Primary Musings

thoughts of an every day teacher

Telling Stories

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‘Since it is so likely children will meet cruel enemies,
let them at least have heard of brave knights and heroic courage.’  C.S. Lewis

*****

On my kitchen windowsill sits a little plant. It was given to me two summers ago by a kind parent whose child I taught. I am terrible with plants. I neglect them or over-water them and they dry up or drown. I can’t quite believe this one has survived so far. After all, I am teacher, not gardener.

*****

This year, my class have felt, at times, like a tiny microcosm of the world. They don’t gel as a group. They fight and argue, unable to see another’s point of view. Some are in desperate need; life has not provided them the right conditions to blossom. Some are trying to navigate their way around a world that seems so alien to them. Some are highly anxious. There have been bright spots, to be sure, but there has also been selfishness and a lack of empathy towards each other.

It is my task to shepherd and tend, to nurture and teach them. It is up to me to create cohesion and community. So I have gathered this disparate little band of children around some carefully chosen stories.

According to theologian, Walter Brueggemann, stories provide us with a ‘fund for the imagination.’ They offer a shared experience from which communities can be shaped and created. Stories let us renegotiate the world, reimagine what it could be like, and hold a mirror up to the consequences of our choices. They create common ground through powerful shared emotions. You can see this in faith communities who  gather round sacred texts, retelling their defining stories, year after year, to remember who they are and why they are here. You can hear it in families who tell their stories over and over, until people have recast them as their own memories, even though the events happened when they were too little to remember. You can notice it in young children who want the same book or film over and over again as they internalise the story and use it as another building block to develop their understanding of the world. You can find it at concerts, where thousands of fans unite around singing their favourite stories; those words, that music become part of the fabric of who they are, joining them to something bigger than their own lives.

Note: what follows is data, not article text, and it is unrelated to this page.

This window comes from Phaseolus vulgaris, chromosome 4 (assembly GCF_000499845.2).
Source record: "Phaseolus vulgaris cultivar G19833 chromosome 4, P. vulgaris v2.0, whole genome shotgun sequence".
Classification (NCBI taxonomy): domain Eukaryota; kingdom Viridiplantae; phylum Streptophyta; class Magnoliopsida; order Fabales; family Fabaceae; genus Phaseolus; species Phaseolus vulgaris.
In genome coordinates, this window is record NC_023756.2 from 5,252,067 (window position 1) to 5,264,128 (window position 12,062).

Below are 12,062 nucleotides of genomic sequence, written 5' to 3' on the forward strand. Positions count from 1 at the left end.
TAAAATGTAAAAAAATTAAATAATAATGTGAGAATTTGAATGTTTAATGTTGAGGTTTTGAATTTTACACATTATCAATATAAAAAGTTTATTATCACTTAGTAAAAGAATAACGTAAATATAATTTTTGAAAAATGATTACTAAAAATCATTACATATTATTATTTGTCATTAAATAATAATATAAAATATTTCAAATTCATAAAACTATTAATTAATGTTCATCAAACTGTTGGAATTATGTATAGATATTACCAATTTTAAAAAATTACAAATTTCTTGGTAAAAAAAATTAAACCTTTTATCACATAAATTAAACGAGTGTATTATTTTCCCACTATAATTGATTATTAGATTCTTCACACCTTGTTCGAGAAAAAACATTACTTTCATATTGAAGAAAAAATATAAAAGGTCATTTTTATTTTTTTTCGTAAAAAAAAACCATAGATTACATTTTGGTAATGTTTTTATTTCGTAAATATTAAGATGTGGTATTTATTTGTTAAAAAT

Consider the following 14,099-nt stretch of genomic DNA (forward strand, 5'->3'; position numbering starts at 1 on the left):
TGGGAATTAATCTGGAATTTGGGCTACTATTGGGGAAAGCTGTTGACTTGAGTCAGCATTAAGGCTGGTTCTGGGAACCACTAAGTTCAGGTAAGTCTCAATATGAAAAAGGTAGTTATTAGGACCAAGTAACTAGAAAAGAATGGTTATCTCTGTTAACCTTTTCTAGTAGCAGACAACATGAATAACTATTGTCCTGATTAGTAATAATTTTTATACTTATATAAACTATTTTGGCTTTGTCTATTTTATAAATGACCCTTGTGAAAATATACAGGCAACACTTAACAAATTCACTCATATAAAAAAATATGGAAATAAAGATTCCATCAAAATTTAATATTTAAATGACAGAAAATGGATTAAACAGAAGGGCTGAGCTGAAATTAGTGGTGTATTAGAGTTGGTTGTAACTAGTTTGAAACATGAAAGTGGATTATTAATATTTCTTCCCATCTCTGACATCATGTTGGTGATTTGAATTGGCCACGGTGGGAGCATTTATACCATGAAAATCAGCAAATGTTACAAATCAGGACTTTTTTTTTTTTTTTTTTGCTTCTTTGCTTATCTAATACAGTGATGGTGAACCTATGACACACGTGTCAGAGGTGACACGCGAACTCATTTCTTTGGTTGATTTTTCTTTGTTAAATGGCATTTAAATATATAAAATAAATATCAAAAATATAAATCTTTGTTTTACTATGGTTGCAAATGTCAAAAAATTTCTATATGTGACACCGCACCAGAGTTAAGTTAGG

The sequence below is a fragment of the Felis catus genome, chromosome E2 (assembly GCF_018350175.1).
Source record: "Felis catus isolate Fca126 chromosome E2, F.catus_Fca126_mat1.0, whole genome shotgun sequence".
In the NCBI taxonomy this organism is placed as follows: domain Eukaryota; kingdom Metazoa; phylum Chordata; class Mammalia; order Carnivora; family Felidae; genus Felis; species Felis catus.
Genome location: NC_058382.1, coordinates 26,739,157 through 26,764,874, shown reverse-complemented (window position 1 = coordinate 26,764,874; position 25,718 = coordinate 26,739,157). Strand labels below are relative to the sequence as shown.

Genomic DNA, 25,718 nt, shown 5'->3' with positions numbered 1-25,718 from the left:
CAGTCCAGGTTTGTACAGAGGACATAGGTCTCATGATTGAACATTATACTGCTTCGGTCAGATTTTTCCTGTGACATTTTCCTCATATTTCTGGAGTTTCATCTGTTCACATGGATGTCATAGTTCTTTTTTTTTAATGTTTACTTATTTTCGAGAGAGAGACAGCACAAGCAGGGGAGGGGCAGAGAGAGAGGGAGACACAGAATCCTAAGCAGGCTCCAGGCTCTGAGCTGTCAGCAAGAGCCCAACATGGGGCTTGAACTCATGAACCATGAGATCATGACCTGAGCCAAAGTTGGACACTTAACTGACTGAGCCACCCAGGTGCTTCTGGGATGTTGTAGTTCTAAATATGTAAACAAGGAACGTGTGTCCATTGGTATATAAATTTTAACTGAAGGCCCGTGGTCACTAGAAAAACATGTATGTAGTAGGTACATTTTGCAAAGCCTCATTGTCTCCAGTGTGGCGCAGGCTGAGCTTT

You can find it in my classroom, too. We’ve laughed together at The Twits, begged justice for Fantastic Mr Fox, learned how to build a Dragon Machine, been awed by On Angel’s Wings and now we have landed in Narnia. Father Christmas has been and left us gifts to do battle with our enemies, gifts that show us how to call for help and how to heal. And we are coming back after the holidays to find out if spring and Aslan really are returning to defeat the White Witch. It seems we have never needed out stories more.

*****

Meanwhile, back on the windowsill, my little plant has burst into life, blooming unexpectedly, right in the middle of winter.

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